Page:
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Important MTB Skills That Are Often Overlooked

Important MTB Skills That Are Often Overlooked
Most mountain bikers are purely focused on improving the physical skills of riding, body position, vision, cornering, braking, wheelies, bunny hops, drops, etc. and they don’t put much time and effort into the equally or more important skills that can be worked on off their bike. Your focus, confidence, mental game, balance and physical condition (flexibility, core stability, upper body strength, leg strength) all play as big a part in your riding as your “riding skills”.
Here is a list of books I recommend to my students after their camp with me. Don’t be in a hurry to read them all! Take your time, reread each book/chapter and apply what you think will work for you in your life. We are not in search of knowledge, we are in search of change.
One of my favorite Zen sayings is, “when the pupil is ready the teacher will appear”. My take on this is that the teacher (and/or lesson) has always been there, you just either didn’t need their teaching yet or were not ready for it yet. I will give you an example from my coaching experience. My most famous students, Cody Kelly, Mitch Ropelato, McKay Vezina, Shawn Neer all have repeated my three-day core skills camp many times and they all say things in the second to fifth camp like, “wow! you have should have said that in the first camp!” and I reply that I did say it, you just didn’t need it yet.
Mountain Bike Skill

Shawn Neer, who just earned 10th place at the first EWS in Chile, showing great form. Centered, neutral and eyes looking way ahead! Thanks to mtbr.com for the photo.

Often, when being exposed to a new concept like braking (Mitch and Cody came from BMX where they didn’t even have a front brake so learning that the front brake does 70-100% of the slowing/stopping of them and their bike was a new concept to them) a student will be letting that new knowledge soak in (the big picture) and miss some details about that concept. The second time they hear the concept they already know it so they then are able to focus on the details more (such as braking body position, modulation, where to brake, etc.).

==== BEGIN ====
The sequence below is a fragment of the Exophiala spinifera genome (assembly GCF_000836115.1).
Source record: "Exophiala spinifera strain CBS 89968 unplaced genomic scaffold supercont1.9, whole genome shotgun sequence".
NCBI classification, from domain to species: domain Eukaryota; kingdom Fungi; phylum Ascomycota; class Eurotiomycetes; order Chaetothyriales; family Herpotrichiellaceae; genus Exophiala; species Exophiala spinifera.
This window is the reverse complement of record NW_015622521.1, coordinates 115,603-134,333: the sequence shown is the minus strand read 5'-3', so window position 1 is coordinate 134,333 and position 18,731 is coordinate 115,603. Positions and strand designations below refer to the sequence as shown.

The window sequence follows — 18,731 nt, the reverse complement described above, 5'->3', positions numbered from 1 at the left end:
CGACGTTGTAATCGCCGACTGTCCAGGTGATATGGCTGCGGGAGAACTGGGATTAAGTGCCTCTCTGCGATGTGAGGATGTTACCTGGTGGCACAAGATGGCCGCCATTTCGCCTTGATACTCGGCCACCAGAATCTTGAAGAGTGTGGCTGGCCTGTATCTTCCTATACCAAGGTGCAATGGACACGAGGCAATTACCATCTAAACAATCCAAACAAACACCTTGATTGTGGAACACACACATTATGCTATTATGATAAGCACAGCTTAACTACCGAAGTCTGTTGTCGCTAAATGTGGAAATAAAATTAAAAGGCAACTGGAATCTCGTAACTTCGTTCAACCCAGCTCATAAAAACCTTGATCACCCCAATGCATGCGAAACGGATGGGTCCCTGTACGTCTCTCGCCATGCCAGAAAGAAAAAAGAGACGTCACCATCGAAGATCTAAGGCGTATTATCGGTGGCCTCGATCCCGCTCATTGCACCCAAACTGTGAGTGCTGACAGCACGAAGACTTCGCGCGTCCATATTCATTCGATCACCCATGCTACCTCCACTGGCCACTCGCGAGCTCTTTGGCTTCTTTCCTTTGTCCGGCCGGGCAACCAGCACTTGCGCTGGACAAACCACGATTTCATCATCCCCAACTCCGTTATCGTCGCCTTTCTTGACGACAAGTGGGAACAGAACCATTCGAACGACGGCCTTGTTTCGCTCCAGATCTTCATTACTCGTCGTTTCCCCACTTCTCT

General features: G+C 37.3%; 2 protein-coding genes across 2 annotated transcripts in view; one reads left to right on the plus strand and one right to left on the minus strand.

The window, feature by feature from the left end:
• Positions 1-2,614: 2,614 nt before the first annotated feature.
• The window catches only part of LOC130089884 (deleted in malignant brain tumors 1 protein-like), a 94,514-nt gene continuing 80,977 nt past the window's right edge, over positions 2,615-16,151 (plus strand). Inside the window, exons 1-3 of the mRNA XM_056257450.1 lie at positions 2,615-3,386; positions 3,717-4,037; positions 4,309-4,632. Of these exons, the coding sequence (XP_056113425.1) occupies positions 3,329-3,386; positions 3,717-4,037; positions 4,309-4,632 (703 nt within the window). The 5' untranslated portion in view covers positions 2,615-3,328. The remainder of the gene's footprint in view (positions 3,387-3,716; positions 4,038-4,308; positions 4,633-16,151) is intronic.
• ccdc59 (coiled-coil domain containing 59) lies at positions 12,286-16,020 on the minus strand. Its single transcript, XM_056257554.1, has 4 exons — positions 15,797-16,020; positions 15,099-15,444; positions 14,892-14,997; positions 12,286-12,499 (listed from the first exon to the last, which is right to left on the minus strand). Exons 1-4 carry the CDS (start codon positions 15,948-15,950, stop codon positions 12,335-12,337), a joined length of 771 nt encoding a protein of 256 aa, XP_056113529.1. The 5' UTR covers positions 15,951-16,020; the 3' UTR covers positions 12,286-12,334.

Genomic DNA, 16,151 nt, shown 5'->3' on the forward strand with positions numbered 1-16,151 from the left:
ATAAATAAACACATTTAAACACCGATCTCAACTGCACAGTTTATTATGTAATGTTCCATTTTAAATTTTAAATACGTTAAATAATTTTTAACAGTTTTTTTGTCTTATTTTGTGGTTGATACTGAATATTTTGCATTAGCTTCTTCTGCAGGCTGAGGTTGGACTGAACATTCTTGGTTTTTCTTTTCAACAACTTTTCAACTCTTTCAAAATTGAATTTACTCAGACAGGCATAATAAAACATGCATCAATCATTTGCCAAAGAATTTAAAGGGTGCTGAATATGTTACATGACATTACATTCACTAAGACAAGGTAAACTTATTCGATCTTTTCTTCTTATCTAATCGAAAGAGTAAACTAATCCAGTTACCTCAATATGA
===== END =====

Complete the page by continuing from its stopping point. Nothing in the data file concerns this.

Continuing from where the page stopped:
The same can be said for these books. Don’t just get the big picture, reread them and get the important details too.
Knowledge is worthless without action! So many people (who I have recommend these books to) have said to me, ‘Wow, that book was a great read, thanks!” I always reply, “Cool, glad you liked it, what concept/s from the book are you applying in your life?” Sadly, many of them can’t name a single thing from the book that they are applying in their riding or life.
These are life-changing books, not novels, USE them!
These are all great books not just meant for competitive athletes. Anyone can learn a lot from them and if you study them they will improve your riding.  They are in no particular order and my short review follows each listing.

I was going to divide them into “sport” and “life” but as Dan Millman often mentions, if your life is in a state of “dis-ease” so will be your athletic performance. So, in my humble opinion, all/any of these books will have a profound effect on your life and your mountain biking.

Pick ONE that sounds interesting to you, read it, study it, apply what you have learned in your riding/life, reread to find all the nuggets you missed (or were not ready for yet).

The New Toughness Training for Sports: Mental, Emotional, and Physical Conditioning from One of the World’s Premier Sports Psychologists

by James E. Leohr, Chris Evert, Dan Jansen,

Excellent book with worksheets to help you practice what it teaches.

The Mental Edge: Maximize Your Sports Potential with the Mind/Body Connection

by Ken Baum, Richard Trubo,

Excellent book with worksheets to help you practice what it teaches.

Body Mind Mastery: Creating Success in Sport and Life

by Dan Millman,

Really, really great book that goes a little deeper into why you compete in sports and helps you integrate sport and life (helps you see and create balance in your life so the sport does not take over your life).

Way of the Peaceful Warrior, 20th Anniversary Edition: A Book Those Changes Lives